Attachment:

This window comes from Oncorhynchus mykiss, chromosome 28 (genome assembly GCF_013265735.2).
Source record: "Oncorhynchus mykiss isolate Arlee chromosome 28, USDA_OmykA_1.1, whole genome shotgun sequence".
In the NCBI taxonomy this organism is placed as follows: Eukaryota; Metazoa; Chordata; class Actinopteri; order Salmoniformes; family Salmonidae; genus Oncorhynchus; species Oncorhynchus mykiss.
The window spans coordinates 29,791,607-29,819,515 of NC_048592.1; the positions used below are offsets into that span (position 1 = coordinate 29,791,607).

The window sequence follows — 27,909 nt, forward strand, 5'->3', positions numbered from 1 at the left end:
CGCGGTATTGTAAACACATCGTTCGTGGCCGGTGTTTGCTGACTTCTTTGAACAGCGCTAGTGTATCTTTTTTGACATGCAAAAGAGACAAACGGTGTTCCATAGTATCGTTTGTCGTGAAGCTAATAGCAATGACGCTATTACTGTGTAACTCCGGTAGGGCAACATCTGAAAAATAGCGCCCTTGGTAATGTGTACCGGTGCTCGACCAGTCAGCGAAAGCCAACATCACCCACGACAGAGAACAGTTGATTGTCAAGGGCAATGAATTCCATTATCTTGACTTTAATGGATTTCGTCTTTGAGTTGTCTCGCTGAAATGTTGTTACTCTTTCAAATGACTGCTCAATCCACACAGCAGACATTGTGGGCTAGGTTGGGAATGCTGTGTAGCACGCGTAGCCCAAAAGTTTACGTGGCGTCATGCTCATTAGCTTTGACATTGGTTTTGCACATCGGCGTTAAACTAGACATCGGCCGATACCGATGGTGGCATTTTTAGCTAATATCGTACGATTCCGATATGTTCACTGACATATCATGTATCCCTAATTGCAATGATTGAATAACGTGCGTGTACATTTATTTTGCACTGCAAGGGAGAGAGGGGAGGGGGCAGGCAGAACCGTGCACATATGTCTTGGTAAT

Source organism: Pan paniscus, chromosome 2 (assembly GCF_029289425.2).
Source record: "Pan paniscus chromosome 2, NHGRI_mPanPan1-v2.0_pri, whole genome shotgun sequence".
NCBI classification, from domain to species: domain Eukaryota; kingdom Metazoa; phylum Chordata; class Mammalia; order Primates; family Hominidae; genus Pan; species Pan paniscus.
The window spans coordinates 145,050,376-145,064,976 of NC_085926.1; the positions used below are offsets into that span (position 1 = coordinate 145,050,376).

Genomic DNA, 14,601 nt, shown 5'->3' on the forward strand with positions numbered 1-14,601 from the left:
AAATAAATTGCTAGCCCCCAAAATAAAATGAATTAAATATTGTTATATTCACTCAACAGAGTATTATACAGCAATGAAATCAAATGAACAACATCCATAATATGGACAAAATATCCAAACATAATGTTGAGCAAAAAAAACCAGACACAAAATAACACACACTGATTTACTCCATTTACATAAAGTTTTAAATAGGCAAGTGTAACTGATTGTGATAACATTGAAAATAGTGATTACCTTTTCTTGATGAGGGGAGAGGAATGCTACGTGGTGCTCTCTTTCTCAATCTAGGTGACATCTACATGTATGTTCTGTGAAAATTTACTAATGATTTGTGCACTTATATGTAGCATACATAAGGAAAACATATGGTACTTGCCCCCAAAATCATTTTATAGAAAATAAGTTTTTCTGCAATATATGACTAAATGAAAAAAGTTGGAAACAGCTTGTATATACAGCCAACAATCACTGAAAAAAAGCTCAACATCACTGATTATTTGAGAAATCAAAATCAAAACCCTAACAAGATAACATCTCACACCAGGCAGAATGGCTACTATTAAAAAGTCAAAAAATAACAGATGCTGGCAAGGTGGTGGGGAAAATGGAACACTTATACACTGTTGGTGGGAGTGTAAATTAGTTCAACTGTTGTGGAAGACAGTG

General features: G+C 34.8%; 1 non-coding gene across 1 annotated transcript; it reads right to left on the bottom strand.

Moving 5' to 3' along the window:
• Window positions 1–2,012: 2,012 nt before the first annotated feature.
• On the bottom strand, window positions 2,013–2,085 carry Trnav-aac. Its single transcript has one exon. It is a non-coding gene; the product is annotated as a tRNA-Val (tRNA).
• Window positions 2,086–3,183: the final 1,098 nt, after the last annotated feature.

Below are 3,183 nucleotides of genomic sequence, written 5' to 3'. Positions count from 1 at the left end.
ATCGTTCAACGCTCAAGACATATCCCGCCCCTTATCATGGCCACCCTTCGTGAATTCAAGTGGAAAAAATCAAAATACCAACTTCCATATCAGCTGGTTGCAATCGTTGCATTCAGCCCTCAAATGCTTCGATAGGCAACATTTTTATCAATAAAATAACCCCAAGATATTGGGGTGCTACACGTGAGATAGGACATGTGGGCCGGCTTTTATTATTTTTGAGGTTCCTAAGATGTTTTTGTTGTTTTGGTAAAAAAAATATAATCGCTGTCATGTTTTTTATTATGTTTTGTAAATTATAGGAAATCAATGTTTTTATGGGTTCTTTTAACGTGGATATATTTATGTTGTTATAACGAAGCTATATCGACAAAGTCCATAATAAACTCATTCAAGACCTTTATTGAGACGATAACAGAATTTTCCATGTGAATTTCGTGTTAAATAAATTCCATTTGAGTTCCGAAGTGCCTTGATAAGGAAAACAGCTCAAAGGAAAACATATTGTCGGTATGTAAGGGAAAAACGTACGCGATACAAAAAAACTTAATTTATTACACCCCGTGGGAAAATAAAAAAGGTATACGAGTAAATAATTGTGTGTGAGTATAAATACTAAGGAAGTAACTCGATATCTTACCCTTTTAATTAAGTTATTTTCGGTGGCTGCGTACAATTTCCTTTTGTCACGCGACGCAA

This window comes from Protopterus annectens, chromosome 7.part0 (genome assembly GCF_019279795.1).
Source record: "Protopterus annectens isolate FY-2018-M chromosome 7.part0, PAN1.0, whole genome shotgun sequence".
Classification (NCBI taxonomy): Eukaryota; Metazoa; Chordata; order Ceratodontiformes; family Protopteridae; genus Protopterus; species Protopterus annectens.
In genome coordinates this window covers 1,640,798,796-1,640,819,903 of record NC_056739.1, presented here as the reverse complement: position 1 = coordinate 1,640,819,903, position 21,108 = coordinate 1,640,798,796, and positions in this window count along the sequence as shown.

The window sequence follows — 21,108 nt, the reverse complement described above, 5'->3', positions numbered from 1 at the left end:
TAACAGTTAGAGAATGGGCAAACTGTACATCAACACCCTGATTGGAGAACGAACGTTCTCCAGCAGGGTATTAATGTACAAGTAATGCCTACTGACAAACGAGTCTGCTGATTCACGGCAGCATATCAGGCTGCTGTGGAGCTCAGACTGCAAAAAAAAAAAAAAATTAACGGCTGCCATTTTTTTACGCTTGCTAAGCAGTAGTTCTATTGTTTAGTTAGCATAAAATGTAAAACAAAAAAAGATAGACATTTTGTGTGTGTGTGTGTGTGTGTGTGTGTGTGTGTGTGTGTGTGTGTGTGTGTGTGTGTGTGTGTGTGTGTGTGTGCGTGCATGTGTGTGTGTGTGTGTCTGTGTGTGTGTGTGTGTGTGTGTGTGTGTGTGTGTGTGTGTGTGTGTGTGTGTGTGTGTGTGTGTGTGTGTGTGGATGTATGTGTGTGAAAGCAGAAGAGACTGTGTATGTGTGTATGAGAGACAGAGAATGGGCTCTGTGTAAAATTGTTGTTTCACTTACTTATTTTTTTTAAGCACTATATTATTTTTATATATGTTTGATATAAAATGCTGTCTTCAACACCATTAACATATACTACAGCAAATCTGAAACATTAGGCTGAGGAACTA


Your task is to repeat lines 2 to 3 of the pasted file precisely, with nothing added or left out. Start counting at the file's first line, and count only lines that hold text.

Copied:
Source record: "Oncorhynchus mykiss isolate Arlee chromosome 28, USDA_OmykA_1.1, whole genome shotgun sequence".
In the NCBI taxonomy this organism is placed as follows: Eukaryota; Metazoa; Chordata; class Actinopteri; order Salmoniformes; family Salmonidae; genus Oncorhynchus; species Oncorhynchus mykiss.